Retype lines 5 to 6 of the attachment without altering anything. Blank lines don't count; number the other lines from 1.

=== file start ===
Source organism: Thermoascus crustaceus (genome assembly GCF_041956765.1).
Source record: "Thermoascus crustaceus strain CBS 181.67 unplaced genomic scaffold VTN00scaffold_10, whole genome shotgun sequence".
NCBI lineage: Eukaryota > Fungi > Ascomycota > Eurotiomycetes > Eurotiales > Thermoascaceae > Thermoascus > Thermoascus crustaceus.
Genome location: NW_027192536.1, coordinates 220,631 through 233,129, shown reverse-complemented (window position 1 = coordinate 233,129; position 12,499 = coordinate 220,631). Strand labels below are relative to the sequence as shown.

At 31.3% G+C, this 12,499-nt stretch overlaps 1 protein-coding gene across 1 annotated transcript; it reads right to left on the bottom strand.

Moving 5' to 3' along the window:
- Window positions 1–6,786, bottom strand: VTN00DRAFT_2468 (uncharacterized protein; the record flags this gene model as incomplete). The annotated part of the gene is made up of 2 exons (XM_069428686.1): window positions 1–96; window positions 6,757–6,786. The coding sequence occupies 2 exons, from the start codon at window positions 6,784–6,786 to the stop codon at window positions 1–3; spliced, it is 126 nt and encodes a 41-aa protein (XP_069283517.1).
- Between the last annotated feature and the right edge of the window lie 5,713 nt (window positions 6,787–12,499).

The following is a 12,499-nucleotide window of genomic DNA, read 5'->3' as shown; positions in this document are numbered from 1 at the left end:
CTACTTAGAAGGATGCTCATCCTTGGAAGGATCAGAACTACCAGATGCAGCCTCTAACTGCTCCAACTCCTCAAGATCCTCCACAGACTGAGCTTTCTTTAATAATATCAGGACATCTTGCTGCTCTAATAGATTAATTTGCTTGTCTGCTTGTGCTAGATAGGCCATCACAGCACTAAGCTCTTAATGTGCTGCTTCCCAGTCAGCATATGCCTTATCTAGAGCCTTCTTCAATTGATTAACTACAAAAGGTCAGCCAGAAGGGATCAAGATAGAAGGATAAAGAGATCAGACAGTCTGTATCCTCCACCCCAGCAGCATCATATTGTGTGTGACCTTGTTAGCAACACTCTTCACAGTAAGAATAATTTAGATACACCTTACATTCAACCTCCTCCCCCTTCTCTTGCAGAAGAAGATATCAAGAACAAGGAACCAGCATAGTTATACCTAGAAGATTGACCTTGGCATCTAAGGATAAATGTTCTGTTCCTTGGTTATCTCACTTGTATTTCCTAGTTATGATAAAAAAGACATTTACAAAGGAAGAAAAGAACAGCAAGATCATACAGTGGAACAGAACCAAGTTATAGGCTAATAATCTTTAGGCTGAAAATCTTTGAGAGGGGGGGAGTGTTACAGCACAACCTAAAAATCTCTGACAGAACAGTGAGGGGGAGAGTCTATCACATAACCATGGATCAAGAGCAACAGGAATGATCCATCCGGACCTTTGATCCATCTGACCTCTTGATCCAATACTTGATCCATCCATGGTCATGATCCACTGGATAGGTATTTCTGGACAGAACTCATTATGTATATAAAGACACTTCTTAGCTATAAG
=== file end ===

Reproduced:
At 31.3% G+C, this 12,499-nt stretch overlaps 1 protein-coding gene across 1 annotated transcript; it reads right to left on the bottom strand.

Moving 5' to 3' along the window: